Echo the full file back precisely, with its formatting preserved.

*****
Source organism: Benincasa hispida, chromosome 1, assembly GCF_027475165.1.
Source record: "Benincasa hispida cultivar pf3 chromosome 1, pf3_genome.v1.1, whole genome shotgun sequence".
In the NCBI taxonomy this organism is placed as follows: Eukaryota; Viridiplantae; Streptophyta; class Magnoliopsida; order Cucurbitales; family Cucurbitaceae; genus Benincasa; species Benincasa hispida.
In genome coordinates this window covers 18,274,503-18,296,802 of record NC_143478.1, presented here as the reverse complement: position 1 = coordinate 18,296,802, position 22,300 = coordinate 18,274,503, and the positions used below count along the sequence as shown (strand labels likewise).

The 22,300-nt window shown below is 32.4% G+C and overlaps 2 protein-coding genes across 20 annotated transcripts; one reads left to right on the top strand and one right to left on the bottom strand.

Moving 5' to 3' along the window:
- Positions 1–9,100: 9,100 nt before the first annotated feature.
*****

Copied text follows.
Source organism: Benincasa hispida, chromosome 1, assembly GCF_027475165.1.
Source record: "Benincasa hispida cultivar pf3 chromosome 1, pf3_genome.v1.1, whole genome shotgun sequence".
In the NCBI taxonomy this organism is placed as follows: Eukaryota; Viridiplantae; Streptophyta; class Magnoliopsida; order Cucurbitales; family Cucurbitaceae; genus Benincasa; species Benincasa hispida.
In genome coordinates this window covers 18,274,503-18,296,802 of record NC_143478.1, presented here as the reverse complement: position 1 = coordinate 18,296,802, position 22,300 = coordinate 18,274,503, and the positions used below count along the sequence as shown (strand labels likewise).

The 22,300-nt window shown below is 32.4% G+C and overlaps 2 protein-coding genes across 20 annotated transcripts; one reads left to right on the top strand and one right to left on the bottom strand.

Moving 5' to 3' along the window:
- Positions 1–9,100: 9,100 nt before the first annotated feature.